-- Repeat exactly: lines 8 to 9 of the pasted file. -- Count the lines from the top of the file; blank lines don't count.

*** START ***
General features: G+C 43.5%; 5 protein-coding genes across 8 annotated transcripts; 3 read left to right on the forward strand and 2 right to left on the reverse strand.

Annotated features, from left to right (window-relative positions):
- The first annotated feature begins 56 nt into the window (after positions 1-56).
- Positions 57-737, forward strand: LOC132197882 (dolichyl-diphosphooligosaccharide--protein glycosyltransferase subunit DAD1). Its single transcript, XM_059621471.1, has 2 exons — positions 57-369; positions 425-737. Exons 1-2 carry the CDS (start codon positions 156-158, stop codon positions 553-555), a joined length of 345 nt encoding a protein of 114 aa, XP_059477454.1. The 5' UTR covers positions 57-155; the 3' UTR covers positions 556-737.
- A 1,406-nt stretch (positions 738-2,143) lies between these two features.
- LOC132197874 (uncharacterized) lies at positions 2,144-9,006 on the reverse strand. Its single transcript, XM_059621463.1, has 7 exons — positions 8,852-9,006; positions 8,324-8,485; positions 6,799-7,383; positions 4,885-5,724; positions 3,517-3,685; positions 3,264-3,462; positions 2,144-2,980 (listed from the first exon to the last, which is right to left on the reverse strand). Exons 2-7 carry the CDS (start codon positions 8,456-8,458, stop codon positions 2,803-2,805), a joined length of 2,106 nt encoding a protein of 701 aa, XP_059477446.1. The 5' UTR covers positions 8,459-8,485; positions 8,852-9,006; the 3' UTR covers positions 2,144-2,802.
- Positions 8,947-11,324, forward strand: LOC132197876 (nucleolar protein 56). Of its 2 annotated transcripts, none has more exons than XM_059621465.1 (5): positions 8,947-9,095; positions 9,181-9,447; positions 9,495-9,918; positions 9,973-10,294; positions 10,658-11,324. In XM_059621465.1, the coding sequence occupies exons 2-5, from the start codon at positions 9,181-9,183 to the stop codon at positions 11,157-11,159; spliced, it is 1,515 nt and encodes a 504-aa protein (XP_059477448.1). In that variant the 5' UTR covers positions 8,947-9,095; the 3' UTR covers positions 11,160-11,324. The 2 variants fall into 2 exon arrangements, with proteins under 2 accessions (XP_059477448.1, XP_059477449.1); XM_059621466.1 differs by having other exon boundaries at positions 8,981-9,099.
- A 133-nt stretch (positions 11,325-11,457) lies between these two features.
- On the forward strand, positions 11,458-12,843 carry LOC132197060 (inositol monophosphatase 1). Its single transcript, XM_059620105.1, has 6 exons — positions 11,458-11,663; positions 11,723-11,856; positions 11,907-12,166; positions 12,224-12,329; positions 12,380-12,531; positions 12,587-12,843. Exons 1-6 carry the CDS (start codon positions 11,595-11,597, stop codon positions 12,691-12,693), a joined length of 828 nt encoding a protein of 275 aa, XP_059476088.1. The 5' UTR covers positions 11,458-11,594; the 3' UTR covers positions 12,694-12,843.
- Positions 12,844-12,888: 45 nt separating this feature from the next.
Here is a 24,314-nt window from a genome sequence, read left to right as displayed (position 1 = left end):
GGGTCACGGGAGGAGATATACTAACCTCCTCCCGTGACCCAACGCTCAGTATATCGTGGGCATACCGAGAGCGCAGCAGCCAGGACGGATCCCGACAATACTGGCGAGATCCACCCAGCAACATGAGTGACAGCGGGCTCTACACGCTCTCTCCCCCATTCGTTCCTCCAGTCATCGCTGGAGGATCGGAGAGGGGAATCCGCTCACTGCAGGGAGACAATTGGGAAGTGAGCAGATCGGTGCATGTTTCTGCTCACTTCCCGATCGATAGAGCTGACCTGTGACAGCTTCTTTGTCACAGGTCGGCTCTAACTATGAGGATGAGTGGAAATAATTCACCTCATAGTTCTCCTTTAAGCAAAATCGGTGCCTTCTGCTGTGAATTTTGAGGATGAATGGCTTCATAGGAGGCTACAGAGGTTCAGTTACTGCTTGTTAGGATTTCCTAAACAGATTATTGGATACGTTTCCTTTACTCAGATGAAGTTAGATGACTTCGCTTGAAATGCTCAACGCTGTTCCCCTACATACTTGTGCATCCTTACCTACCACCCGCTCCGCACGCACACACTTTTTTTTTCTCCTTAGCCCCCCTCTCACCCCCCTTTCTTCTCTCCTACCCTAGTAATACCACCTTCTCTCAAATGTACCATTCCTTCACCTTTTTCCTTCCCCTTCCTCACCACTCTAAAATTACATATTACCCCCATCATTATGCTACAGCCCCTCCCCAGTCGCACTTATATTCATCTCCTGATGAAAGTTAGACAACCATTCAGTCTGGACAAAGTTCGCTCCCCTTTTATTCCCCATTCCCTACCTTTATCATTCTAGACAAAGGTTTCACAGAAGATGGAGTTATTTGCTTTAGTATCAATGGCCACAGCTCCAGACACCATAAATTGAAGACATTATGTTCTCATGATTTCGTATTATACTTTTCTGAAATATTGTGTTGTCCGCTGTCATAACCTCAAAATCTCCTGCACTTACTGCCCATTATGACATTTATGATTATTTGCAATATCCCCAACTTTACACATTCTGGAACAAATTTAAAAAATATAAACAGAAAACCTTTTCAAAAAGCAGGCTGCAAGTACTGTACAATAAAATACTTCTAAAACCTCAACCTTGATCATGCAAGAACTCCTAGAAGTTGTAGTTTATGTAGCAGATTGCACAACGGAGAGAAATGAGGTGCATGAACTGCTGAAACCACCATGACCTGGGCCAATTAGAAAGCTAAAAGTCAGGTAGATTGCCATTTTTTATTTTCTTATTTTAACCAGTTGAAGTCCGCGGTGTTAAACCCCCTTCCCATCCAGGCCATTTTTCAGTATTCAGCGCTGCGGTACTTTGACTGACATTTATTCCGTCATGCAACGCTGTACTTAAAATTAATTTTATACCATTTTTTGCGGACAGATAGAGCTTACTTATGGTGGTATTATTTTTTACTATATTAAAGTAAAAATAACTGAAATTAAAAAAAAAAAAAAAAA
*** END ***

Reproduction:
- A 133-nt stretch (positions 11,325-11,457) lies between these two features.
- On the forward strand, positions 11,458-12,843 carry LOC132197060 (inositol monophosphatase 1). Its single transcript, XM_059620105.1, has 6 exons — positions 11,458-11,663; positions 11,723-11,856; positions 11,907-12,166; positions 12,224-12,329; positions 12,380-12,531; positions 12,587-12,843. Exons 1-6 carry the CDS (start codon positions 11,595-11,597, stop codon positions 12,691-12,693), a joined length of 828 nt encoding a protein of 275 aa, XP_059476088.1. The 5' UTR covers positions 11,458-11,594; the 3' UTR covers positions 12,694-12,843.